How does hypertonic hyponatremia present?

Updated: Jun 17, 2019
  • Author: Eric E Simon, MD; Chief Editor: Vecihi Batuman, MD, FASN  more...
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Answer

Patients with hypertonic hyponatremia have normal total body sodium and a dilutional drop in the measured serum sodium due to the presence of osmotically active molecules in the serum, which causes a water shift from the intracellular compartment to the extracellular compartment.

Glucose produces a drop in the serum sodium level of 1.6 mEq/L for each 100 mg/dL of serum glucose greater than 100 mg/dL. This relationship is nonlinear, with greater reduction in plasma sodium concentrations with glucose concentrations over 400 mg/dL, making 2.4 mEq/L for each 100 mg/dL increase in glucose over 100 mg/dL a more accurate correction factor when the glucose is greater than 400 mg/dL. [17]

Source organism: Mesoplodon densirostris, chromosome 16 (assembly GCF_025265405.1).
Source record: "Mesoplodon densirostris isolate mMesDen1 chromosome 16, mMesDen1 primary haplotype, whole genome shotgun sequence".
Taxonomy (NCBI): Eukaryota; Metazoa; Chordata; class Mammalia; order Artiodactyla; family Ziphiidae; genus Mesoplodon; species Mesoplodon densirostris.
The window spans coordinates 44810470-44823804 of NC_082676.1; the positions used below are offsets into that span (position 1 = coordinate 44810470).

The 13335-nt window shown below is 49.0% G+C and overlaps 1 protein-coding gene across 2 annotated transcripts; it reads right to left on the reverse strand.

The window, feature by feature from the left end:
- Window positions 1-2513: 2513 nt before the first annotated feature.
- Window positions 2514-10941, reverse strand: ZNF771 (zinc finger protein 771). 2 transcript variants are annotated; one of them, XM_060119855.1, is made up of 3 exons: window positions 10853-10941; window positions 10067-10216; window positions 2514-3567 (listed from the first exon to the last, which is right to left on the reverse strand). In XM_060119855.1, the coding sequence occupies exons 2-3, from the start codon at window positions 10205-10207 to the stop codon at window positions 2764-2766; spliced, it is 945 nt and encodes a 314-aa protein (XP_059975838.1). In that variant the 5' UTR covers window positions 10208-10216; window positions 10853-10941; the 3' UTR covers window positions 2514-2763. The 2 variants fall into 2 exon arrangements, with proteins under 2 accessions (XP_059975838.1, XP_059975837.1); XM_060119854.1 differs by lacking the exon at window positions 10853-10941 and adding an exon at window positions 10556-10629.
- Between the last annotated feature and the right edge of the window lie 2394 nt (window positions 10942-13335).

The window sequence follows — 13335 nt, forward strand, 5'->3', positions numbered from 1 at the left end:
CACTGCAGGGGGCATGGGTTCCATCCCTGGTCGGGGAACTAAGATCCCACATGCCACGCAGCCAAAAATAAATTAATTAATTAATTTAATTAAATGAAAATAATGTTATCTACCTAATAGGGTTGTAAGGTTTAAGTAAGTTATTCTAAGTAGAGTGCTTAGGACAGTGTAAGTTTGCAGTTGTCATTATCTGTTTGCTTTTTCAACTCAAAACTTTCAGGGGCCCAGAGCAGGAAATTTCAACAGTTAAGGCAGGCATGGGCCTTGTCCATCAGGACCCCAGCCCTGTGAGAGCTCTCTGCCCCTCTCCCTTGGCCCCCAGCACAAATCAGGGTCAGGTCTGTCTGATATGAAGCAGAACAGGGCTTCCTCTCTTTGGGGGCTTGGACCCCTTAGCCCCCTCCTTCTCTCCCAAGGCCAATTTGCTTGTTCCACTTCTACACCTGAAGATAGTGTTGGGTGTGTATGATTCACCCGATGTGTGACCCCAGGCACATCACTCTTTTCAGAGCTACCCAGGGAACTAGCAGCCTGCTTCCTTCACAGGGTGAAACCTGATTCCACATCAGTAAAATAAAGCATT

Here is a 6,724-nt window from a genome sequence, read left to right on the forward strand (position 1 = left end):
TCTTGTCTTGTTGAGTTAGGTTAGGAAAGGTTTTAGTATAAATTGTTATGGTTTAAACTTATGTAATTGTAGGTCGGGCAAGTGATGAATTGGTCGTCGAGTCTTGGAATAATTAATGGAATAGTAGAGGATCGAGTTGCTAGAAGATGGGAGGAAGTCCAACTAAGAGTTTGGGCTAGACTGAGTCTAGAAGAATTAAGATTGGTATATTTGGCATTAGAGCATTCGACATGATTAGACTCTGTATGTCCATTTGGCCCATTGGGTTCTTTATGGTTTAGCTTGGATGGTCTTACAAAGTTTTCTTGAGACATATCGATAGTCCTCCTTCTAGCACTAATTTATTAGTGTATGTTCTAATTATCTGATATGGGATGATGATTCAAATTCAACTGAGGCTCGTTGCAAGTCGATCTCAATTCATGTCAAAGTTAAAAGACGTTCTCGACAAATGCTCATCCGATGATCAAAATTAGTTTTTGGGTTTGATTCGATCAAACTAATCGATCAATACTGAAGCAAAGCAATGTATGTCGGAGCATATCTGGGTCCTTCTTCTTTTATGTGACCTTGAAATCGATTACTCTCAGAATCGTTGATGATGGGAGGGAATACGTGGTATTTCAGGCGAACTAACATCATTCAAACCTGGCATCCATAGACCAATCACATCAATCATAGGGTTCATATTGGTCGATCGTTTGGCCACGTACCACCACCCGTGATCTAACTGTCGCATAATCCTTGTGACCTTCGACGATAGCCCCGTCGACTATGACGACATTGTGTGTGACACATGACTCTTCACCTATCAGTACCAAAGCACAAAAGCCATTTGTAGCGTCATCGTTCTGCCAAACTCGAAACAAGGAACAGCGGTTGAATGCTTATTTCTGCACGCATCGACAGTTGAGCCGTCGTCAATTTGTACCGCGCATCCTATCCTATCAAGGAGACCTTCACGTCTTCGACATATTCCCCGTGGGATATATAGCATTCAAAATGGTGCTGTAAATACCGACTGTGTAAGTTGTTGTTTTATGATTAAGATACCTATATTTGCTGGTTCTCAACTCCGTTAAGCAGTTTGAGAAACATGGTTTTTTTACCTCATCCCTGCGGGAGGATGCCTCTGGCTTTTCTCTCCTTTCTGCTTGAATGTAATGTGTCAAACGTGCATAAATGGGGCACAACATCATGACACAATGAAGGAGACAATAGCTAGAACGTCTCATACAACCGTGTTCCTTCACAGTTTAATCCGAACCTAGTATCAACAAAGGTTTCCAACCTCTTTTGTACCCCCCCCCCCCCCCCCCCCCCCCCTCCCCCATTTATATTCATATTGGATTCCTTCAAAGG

Other examples of osmotically active molecules include mannitol (often used to treat brain edema) or maltose (used with intravenous immunoglobulin administration).


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